~ Apart from those that think climate change isn't happening, there are those that accept the evidence of it, but think it remains a distant problem that is secondary to more immediate concerns. If you live in any number of Pacific islands of course, you know the problem is serious and immediate.
It turns out the signs go beyond inundated islands, melting glaciers, loss of shellfish, disappearing arctic ice, dying coral reefs and other evidence that seems to some perhaps to be far enough removed from where we live in the US.
Today, Miami is seeing rising ocean levels on its city streets. At high tide, salt water seeps up from underground, flooding roads. The problem is not remote, but is growing, with the flood waters are getting higher and more frequent. Unchecked, the problem threatens not just the natural beauty of the area and environmental treasures like the Everglades, but also the Biscayne Aquifer which supplies nearly all of South Florida's water supply.
(Starting about 3:34)
In the video Miami-Dade County Commissioner Kathy Sorenson says:
I think people are still in denial about how much this is going to cost, and it's going to cost a lot of money.While her office does not estimate the potential cost, she notes that addressing it will eventually require tax increases. Living in Miami-Dade is like
...a paradise... but it has a cost, and climate change will increase that cost... A lot of our community would rather just be in denial about all of this."Adds fishing boat captain Dan Kipness:
My greatest hope is that we say "Oh my goodness, let's fix this problem. We'll live better, it will be good for the economy, and we'll survive."More:
Kipness says he never saw such flooding until a decade ago, but now sees it up to twice a day during the fall, when tides are especially high. He says he's watched the undersides of $100,000 cars get rusted away by salt water.A Tufts University study estimates the costs could be $345B per year in lost economic activity if nothing is done. "Doing something may seem expensive, but doing nothing will be more expensive."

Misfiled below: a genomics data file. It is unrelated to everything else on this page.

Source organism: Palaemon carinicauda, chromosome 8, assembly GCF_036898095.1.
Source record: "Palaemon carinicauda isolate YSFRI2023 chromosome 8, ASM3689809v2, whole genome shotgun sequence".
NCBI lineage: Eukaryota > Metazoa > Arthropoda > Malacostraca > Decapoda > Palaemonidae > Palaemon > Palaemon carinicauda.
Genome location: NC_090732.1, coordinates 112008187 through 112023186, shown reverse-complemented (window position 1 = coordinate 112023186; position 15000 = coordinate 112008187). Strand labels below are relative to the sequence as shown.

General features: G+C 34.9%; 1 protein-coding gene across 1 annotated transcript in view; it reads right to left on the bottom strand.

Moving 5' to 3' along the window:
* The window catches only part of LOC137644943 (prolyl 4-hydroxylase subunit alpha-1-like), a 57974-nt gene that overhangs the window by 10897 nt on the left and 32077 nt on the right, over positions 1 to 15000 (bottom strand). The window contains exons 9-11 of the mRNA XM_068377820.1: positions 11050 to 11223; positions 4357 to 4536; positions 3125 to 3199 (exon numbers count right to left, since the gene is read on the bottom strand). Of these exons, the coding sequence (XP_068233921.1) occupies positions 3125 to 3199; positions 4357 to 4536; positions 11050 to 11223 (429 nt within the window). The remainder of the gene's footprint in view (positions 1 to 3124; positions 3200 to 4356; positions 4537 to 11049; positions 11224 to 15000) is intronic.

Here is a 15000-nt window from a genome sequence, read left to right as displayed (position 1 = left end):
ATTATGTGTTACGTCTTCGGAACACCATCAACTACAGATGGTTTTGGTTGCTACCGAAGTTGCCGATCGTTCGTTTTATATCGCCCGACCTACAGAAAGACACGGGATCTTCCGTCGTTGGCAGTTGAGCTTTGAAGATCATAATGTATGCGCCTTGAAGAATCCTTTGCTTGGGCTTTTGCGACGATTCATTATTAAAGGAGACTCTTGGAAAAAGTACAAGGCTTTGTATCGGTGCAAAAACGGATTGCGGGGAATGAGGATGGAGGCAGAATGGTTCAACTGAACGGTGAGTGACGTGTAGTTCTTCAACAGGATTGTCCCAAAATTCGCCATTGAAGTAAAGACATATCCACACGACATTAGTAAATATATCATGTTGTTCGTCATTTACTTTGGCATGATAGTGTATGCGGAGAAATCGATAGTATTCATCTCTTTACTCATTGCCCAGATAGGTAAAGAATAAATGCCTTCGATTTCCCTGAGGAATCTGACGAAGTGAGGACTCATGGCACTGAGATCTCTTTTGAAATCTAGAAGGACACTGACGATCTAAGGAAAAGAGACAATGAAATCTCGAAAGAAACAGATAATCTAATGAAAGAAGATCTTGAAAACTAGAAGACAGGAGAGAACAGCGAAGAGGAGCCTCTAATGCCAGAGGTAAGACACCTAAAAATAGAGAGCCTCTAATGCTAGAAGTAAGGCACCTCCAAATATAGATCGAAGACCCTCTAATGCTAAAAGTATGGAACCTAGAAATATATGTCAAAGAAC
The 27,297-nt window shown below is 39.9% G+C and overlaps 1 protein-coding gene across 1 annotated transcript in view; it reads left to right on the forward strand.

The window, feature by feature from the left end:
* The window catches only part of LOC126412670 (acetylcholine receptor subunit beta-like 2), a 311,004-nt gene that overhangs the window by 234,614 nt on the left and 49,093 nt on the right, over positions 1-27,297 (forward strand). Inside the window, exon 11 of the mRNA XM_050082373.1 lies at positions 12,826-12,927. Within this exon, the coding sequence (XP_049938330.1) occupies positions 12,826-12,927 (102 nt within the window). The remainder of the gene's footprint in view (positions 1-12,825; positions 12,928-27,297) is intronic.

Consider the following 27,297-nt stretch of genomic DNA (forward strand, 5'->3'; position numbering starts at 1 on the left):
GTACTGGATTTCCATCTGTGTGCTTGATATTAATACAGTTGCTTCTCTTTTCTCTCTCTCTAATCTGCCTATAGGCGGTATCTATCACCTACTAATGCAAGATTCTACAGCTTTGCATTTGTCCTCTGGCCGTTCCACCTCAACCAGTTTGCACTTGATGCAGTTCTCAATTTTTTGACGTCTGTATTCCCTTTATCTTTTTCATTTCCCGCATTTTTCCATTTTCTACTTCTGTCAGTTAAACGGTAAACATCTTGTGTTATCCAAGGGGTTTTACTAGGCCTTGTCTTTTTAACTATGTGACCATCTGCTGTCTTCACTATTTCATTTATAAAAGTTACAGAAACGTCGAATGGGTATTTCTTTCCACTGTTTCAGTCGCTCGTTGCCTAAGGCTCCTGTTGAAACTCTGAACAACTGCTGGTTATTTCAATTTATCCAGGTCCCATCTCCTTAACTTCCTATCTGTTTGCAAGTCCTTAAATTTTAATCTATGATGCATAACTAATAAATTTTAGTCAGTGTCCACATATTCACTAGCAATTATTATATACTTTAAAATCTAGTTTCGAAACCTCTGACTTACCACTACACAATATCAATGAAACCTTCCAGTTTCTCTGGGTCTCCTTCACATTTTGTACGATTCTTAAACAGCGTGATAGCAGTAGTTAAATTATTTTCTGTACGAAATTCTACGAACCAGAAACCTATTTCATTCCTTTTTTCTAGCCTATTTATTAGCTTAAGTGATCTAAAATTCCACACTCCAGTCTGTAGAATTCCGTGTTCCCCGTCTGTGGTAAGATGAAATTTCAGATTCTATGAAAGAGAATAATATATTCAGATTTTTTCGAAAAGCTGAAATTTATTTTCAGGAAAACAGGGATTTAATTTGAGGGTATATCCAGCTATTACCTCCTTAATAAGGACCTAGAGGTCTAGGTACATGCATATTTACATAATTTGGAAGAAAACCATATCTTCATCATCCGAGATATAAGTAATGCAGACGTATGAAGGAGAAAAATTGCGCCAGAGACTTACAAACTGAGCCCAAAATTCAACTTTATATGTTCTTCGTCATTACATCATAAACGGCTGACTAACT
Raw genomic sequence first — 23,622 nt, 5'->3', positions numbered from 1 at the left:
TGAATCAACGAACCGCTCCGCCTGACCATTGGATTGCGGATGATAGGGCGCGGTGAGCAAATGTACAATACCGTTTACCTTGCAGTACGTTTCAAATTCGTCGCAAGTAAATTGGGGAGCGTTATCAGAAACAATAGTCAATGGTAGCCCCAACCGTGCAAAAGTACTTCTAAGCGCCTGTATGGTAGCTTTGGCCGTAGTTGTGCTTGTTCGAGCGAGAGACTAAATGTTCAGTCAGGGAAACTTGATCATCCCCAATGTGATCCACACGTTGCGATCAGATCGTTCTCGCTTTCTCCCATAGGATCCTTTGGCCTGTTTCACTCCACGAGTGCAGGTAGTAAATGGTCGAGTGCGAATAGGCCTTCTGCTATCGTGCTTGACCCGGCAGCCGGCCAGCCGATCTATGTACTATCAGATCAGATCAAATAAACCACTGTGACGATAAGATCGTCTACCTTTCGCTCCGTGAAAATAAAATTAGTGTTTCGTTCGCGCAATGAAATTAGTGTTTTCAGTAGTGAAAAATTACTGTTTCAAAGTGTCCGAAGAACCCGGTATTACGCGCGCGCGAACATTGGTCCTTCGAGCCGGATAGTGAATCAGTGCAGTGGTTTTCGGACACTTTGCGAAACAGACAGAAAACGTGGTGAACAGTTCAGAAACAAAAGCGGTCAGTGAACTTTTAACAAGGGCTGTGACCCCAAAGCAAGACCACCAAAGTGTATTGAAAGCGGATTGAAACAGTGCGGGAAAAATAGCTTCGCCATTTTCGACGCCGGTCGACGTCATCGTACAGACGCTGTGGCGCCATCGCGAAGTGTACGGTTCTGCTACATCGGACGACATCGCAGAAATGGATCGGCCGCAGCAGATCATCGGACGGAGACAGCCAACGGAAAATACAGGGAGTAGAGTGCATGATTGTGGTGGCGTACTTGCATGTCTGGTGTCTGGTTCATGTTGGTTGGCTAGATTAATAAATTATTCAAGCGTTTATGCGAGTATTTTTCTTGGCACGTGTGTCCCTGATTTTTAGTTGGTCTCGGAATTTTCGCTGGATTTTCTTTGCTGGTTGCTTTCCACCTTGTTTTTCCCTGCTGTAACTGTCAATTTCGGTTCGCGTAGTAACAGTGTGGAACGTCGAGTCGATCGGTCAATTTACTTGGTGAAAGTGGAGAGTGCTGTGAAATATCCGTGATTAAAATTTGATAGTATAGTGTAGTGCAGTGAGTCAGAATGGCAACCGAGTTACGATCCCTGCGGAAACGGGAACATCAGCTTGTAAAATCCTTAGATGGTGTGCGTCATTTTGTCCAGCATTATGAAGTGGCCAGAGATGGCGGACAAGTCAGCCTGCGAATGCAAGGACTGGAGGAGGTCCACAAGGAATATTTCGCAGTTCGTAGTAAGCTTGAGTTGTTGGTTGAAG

Miami is one of the world's most vulnerable cities to rising sea levels from climate change, according to the international Organization of Economic Cooperation and Development. Sea levels have risen nine to 12 inches here in the past century, and are expected to rise up to six more inches by 2030, 12 to 21 inches by 2060, and by three to five feet by 2100.
What will this look like? With a two-foot rise, water would cover 28 percent of South Florida and wetlands would be lost as far from the coast as Homestead, about a 125-mile drive from Key West. Miami would become a barrier island, Hal Wanless, chair of the University of Miami's geology department, told members of the Society of Environmental Journalists, which held its annual conference here last week.
With a four-foot rise, 48 percent of the land in South Florida would be soaked, the Everglades would become an estuary, and two proposed nuclear plants at Turkey Point along the eastern coast would be underwater. At five feet of rise, storm surges would flow in all directions. At six feet, 56 percent of the land would be gone and 73 percent of what's left would be less than two feet above sea level.